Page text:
Masks and the Constitution

My friend and colleague Josh Blackman writes, “Would a constitutional challenge to a mask-mandate be viable? Under Jacobson v. Massachusetts the answer is no. Is Jacobson consistent with a century of Due Process Clause jurisprudence? No. Several judges have already begun to cast doubt on that precedent.” (FYI: here is the Wikipedia entry for the Jacobsen case.) For his part, Professor David Super explains why the First and Ninth Amendments in the original Bill of Rights might protect one’s right to refuse to wear a mask, even in a pandemic. Alas, my dear law professor colleagues are, as usual, “overthinking” this question. The central issue here is, Can the government require you to wear a mask in public? Outside of federal enclaves like Washington, D.C., the federal government simply does not have the power to compel to people to wear masks under any reasonable reading of the Commerce Clause (the source of most of the Congress’s modern-day powers). State governments, however, have a general police power to protect the health, safety, and morals of its residents. End of discussion, right?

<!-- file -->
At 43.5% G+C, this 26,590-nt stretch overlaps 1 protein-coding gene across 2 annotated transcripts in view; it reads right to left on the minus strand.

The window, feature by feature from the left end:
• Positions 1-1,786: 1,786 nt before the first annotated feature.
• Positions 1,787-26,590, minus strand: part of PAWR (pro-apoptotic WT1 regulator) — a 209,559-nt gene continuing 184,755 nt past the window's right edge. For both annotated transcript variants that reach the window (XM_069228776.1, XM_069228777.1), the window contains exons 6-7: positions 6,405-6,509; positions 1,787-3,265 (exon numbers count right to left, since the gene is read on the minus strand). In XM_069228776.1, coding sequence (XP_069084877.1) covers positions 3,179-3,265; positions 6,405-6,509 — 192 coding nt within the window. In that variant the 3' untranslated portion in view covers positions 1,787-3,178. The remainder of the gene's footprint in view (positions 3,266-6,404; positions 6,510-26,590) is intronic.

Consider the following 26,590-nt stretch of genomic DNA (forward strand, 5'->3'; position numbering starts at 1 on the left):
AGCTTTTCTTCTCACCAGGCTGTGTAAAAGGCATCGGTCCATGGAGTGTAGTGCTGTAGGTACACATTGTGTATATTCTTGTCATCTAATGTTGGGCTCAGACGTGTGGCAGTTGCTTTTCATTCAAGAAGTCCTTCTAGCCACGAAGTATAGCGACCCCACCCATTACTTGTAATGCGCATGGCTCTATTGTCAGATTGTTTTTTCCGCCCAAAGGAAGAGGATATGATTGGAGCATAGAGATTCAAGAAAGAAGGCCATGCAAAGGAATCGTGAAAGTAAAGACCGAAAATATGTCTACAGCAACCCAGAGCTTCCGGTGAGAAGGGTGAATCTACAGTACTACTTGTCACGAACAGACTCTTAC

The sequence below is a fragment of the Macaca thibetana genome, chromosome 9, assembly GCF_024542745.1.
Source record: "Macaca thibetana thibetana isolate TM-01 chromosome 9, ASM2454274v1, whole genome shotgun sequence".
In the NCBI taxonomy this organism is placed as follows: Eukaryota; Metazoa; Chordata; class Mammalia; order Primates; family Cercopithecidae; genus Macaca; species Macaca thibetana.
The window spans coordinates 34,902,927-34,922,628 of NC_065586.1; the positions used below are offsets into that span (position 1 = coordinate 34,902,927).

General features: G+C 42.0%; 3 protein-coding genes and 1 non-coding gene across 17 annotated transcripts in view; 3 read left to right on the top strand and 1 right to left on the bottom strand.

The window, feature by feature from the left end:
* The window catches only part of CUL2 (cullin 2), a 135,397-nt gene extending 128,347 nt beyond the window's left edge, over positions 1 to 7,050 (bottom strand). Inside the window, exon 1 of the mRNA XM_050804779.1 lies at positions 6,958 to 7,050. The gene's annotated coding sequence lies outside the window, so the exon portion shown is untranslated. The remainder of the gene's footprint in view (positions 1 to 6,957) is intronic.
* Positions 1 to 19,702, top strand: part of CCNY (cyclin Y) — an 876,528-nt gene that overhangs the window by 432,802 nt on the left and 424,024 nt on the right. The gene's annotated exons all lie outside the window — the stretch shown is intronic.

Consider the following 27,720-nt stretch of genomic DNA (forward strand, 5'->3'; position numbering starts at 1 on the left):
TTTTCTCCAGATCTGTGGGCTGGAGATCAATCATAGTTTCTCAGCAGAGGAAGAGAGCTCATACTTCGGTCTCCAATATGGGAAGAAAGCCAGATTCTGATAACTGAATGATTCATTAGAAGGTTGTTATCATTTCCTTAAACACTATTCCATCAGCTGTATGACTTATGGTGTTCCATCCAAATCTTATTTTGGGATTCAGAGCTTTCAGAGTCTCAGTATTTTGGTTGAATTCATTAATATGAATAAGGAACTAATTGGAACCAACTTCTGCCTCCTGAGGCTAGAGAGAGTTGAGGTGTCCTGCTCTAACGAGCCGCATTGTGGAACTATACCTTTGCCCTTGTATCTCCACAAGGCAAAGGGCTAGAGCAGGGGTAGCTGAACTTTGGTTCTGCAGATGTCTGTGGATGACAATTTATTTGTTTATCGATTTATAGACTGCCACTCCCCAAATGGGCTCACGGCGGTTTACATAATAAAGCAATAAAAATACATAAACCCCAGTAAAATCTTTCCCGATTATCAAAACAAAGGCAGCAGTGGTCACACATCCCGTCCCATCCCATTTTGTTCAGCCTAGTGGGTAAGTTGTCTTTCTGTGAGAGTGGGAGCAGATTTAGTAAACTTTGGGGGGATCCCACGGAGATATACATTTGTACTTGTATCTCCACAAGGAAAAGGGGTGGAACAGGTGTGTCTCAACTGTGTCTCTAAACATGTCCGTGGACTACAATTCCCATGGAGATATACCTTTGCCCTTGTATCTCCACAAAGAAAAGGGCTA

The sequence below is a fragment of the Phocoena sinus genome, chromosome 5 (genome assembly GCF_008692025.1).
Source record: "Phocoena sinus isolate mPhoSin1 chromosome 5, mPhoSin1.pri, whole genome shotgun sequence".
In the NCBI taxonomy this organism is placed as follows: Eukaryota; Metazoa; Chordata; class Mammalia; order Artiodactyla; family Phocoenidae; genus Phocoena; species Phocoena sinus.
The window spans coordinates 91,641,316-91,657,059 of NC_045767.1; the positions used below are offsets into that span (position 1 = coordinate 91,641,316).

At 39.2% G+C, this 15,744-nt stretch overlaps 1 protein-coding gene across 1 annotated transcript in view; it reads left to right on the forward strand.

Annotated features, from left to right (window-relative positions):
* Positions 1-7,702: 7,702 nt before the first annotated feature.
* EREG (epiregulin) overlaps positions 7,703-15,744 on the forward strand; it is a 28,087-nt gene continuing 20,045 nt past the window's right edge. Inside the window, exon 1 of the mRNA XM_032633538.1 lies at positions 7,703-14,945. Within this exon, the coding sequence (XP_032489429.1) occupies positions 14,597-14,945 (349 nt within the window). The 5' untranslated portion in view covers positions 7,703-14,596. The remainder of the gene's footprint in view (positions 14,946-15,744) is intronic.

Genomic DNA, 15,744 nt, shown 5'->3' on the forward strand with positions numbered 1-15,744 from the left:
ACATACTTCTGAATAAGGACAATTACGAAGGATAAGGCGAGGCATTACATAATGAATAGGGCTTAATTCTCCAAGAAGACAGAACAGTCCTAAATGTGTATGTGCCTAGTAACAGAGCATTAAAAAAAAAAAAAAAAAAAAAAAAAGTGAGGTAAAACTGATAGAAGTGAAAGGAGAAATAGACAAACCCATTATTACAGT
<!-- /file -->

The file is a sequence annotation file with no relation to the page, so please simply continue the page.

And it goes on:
About F. E. Guerra-Pujol

When I’m not blogging, I am a business law professor at the University of Central Florida.
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2 Responses to Masks and the Constitution

  1. bengoodman21 says:

    I took your business law class this past spring and you have encouraged me to keep up with business law and other legal happenings. Great post, it really makes the debate of legally mandating mask short and sweet.

    • Thanks for reading my stuff! I agree with Aristotle that the law needs to be simple and comprehensible to the average man, so my goal here is simplify these legal issues so that anyone can understand them.

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